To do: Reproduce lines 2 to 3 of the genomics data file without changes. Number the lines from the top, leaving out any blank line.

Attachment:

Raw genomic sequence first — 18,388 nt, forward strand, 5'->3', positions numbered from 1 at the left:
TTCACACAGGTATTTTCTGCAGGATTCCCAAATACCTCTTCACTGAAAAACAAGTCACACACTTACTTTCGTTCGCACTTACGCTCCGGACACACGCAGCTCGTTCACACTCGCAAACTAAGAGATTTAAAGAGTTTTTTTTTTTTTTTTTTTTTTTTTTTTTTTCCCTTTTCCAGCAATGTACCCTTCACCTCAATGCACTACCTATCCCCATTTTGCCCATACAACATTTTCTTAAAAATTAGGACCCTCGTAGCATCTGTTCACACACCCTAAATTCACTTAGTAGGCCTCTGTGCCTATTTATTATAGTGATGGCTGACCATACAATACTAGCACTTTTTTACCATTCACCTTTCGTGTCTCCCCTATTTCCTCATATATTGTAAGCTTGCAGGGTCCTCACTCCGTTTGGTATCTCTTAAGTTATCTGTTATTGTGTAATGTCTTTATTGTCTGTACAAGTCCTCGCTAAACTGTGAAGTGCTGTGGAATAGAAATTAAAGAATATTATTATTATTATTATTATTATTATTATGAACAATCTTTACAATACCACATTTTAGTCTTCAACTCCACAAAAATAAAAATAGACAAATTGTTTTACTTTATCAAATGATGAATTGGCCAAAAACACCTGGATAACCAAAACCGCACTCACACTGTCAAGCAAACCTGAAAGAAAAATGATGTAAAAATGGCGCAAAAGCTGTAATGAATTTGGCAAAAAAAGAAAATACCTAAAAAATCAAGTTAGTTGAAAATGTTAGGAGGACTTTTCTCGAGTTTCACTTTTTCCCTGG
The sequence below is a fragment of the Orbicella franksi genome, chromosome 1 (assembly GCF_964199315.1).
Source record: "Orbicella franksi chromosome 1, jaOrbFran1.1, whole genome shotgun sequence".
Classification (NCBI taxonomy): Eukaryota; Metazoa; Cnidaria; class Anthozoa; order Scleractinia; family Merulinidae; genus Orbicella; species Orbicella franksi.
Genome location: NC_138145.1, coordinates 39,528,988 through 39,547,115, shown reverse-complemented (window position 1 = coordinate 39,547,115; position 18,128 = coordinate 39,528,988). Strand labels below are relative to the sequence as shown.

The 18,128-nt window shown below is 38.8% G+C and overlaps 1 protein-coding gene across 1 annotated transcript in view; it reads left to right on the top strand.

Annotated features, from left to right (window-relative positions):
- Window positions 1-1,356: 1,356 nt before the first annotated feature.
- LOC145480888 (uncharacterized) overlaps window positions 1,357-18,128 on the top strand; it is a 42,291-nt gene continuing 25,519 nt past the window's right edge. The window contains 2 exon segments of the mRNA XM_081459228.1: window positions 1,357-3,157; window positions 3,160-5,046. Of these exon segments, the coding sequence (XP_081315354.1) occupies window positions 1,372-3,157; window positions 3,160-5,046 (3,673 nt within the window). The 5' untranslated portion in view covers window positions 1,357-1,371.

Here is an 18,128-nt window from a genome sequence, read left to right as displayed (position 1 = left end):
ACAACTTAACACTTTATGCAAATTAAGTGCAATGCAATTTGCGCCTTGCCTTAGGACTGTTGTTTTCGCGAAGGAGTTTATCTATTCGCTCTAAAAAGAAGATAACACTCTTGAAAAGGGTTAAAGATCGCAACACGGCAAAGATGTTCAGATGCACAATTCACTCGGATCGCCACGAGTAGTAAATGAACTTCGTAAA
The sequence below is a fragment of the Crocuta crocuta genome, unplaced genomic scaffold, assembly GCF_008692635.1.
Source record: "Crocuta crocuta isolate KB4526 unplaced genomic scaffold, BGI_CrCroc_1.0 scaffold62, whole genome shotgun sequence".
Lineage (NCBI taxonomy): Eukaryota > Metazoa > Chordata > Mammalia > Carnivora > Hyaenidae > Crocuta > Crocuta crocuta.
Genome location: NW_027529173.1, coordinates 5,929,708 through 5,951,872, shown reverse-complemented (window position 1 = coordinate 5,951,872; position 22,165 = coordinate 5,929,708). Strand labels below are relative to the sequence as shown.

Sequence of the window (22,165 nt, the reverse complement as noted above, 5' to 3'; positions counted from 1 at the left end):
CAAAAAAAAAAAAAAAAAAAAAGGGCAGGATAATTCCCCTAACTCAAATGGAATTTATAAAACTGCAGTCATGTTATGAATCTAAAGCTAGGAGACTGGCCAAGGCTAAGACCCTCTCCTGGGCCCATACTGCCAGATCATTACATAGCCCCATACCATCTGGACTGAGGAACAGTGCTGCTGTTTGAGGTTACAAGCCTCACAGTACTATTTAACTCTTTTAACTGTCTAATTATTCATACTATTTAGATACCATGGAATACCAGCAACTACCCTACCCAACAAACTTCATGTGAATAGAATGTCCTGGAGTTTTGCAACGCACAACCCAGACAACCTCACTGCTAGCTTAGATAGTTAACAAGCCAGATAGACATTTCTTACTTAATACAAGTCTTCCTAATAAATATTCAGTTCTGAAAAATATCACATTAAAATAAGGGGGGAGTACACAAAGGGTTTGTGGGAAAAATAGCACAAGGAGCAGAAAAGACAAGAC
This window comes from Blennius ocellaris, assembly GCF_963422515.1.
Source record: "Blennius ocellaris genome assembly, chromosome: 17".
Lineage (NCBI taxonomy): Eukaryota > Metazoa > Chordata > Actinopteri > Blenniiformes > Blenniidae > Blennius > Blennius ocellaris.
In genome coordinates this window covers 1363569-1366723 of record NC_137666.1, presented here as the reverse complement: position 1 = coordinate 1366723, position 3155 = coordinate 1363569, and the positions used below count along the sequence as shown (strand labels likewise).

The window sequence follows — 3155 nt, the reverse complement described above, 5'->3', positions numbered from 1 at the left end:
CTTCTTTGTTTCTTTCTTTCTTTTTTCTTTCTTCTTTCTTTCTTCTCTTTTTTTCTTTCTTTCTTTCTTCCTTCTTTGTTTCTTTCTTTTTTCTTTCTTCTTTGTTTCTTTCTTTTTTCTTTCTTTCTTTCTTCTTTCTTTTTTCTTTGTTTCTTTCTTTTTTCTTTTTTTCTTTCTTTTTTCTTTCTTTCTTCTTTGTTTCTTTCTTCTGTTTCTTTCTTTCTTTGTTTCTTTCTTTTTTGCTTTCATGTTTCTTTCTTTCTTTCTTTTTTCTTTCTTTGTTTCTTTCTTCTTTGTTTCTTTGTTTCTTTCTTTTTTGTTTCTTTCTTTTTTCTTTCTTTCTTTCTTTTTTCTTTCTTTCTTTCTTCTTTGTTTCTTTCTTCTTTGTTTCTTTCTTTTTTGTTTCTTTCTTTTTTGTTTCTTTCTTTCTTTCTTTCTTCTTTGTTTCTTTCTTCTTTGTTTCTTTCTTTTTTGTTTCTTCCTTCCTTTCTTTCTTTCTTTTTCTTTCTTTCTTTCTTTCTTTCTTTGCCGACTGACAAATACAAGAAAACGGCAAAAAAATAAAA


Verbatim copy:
TTCACACAGGTATTTTCTGCAGGATTCCCAAATACCTCTTCACTGAAAAACAAGTCACACACTTACTTTCGTTCGCACTTACGCTCCGGACACACGCAGCTCGTTCACACTCGCAAACTAAGAGATTTAAAGAGTTTTTTTTTTTTTTTTTTTTTTTTTTTTTTTCCCTTTTCCAGCAATGTACCCTTCACCTCAATGCACTACCTATCCCCATTTTGCCCATACAACATTTTCTTAAAAATTAGGACCCTCGTAGCATCTGTTCACACACCCTAAATTCACTTAGTAGGCCTCTGTGCCTATTTATTATAGTGATGGCTGACCATACAATACTAGCACTTTTTTACCATTCACCTTTCGTGTCTCCCCTATTTCCTCATATATTGTAAGCTTGCAGGGTCCTCACTCCGTTTGGTATCTCTTAAGTTATCTGTTATTGTGTAATGTCTTTATTGTCTGTACAAGTCCTCGCTAAACTGTGAAGTGCTGTGGAATAGAAATTAAAGAATATTATTATTATTATTATTATTATTATTATGAACAATCTTTACAATACCACATTTTAGTCTTCAACTCCACAAAAATAAAAATAGACAAATTGTTTTACTTTATCAAATGATGAATTGGCCAAAAACACCTGGATAACCAAAACCGCACTCACACTGTCAAGCAAACCTGAAAGAAAAATGATGTAAAAATGGCGCAAAAGCTGTAATGAATTTGGCAAAAAAAGAAAATACCTAAAAAATCAAGTTAGTTGAAAATGTTAGGAGGACTTTTCTCGAGTTTCACTTTTTCCCTGG
The sequence below is a fragment of the Orbicella franksi genome, chromosome 1 (assembly GCF_964199315.1).